When to Pick Cockscomb

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With a flower head that looks like an undulating piece of velvet, cockscomb (Celosia sp.) is a tender perennial in United States Department of Agriculture plant hardiness zones 10 and 11 and grows as an annual in cooler areas. Although cockscomb is named for its resemblance to the red appendage on the top of a rooster's head, the blooms are available in a variety of colors, including orange, pink, purple and yellow. When picked at the height of its maturity, cockscomb is easy to dry and makes a lovely addition to dried arrangements.

Velvety Flower Heads

  • Plants in the genus Celosia feature clusters of small blooms grouped together to form a larger flower head, rather than a single large bloom. Cockscomb looks like the rose comb on certain breeds of rooster, and all the smaller flowers together give the cockscomb a soft texture that invites touching. The large, visually inviting flower is commonly grown in cutting gardens and often used in floral arrangements.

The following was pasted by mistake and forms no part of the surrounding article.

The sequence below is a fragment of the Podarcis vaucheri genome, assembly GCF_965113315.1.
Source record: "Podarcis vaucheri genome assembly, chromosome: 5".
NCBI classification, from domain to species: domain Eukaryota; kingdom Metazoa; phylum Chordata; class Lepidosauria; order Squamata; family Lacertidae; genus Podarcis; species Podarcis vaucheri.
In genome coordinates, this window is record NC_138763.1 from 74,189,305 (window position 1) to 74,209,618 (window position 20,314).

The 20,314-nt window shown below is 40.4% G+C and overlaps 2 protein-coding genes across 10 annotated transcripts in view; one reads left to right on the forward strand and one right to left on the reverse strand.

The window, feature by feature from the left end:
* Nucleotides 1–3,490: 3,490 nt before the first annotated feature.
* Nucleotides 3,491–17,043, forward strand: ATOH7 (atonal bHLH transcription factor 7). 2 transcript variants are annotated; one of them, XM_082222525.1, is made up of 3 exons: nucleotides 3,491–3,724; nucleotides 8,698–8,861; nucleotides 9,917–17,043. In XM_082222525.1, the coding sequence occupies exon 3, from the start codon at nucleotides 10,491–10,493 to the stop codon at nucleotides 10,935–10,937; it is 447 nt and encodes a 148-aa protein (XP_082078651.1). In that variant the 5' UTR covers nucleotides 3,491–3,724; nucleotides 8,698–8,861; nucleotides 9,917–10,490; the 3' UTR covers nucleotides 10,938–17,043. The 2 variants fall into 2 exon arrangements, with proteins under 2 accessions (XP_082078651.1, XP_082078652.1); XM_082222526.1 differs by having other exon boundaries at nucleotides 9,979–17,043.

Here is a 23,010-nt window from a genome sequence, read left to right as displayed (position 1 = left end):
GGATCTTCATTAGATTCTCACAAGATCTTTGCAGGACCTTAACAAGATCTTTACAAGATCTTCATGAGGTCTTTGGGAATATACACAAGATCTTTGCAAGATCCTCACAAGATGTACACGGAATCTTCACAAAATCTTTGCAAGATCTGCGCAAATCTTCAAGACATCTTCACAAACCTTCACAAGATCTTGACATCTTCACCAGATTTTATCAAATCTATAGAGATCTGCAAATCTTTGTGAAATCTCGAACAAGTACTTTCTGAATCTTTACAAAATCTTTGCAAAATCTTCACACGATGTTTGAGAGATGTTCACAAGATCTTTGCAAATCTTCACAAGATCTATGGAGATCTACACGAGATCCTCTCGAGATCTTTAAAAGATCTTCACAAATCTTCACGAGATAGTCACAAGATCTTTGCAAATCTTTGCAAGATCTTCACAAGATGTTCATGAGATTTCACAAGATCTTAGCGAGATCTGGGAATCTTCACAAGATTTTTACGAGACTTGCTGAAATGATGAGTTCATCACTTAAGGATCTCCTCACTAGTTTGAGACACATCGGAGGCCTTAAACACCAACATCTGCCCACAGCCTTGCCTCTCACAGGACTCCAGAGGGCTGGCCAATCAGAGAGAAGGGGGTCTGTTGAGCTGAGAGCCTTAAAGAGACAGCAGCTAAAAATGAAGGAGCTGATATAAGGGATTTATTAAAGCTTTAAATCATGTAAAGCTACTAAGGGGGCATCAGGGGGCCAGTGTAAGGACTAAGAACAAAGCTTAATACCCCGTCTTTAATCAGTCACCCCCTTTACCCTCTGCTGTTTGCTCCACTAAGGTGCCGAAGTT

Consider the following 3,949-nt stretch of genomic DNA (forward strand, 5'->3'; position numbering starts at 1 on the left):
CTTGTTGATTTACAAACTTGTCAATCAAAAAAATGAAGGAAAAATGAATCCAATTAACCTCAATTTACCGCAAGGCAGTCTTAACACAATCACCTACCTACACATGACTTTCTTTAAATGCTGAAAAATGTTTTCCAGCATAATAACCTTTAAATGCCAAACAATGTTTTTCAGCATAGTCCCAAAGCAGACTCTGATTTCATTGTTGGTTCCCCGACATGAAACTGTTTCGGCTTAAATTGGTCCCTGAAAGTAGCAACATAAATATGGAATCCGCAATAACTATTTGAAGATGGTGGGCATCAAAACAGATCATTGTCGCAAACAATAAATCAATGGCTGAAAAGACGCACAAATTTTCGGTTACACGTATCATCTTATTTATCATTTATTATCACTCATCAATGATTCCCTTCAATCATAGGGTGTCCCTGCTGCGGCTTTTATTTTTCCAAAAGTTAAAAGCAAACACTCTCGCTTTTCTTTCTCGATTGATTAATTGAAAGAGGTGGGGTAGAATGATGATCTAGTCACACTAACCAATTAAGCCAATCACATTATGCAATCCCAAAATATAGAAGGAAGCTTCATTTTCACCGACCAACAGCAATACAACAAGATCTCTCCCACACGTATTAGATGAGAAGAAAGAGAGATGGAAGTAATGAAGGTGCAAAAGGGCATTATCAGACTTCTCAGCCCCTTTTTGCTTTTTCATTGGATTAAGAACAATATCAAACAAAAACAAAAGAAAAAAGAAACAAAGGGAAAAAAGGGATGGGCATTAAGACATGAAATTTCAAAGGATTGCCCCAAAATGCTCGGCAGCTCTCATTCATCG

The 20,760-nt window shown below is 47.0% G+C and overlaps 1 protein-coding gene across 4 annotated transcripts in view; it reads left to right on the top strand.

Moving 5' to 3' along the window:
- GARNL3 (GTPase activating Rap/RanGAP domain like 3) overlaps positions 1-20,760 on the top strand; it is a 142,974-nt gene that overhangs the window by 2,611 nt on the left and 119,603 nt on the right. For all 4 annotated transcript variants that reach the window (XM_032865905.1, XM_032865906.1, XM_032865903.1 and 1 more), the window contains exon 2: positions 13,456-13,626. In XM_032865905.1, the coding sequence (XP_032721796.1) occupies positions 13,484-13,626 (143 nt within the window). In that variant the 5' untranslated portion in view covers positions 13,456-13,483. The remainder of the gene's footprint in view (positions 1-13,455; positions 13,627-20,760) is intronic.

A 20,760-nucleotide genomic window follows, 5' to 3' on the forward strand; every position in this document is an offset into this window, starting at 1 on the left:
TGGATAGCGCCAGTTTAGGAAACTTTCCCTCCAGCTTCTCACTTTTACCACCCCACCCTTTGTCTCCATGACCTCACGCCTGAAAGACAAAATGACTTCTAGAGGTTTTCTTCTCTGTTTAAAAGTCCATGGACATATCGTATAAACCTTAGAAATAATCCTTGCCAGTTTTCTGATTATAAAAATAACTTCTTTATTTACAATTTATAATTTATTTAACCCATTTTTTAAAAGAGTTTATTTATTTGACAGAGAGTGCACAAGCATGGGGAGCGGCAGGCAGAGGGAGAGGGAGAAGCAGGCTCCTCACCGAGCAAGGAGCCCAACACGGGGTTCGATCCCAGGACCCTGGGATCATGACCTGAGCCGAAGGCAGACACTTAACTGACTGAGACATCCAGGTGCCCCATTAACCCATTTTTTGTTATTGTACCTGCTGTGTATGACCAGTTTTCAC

Growing Cockscomb

  • Cockscomb can be seeded directly after all chance of frost has passed, or seeds can be started indoors six to eight weeks before that point and transplanted into the garden. They are easy to grow and will tolerate some shade and dry conditions, although they prefer full sun and consistent moisture. Cockscomb will continue to bloom through the summer and into the autumn. Blossoms can be cut for fresh bouquets any time the flower looks right, but if plants are to be dried, the flower heads should be harvested when they are fully mature and at the peak of their color, before they have begun to fade or turn brown.

Drying Cockscomb

  • To air-dry cockscomb, cut the blossoms when they are dry, not after rain or heavy dew. Use a sharp knife to get a clean cut, and leave a long enough stem to allow the flower to hang upside down easily. Cockscomb has a thick stem, so dry each one individually, instead of in a bunch, to allow for better air circulation. Hang the cockscomb blossoms in a dark, warm area with good air circulation. Check flowers every few days to make sure they are not getting too dry, as you don't want them to crumble when handled.

Storing Dried Cockscomb

  • It can take three weeks or more for large, thick flowers such as cockscomb to dry completely. The blooms will maintain their color longer if they are sprayed with hairspray or spray lacquer. Dried cockscomb can be stored in cardboard boxes, but air-tight containers will keep insects and rodents away from them.

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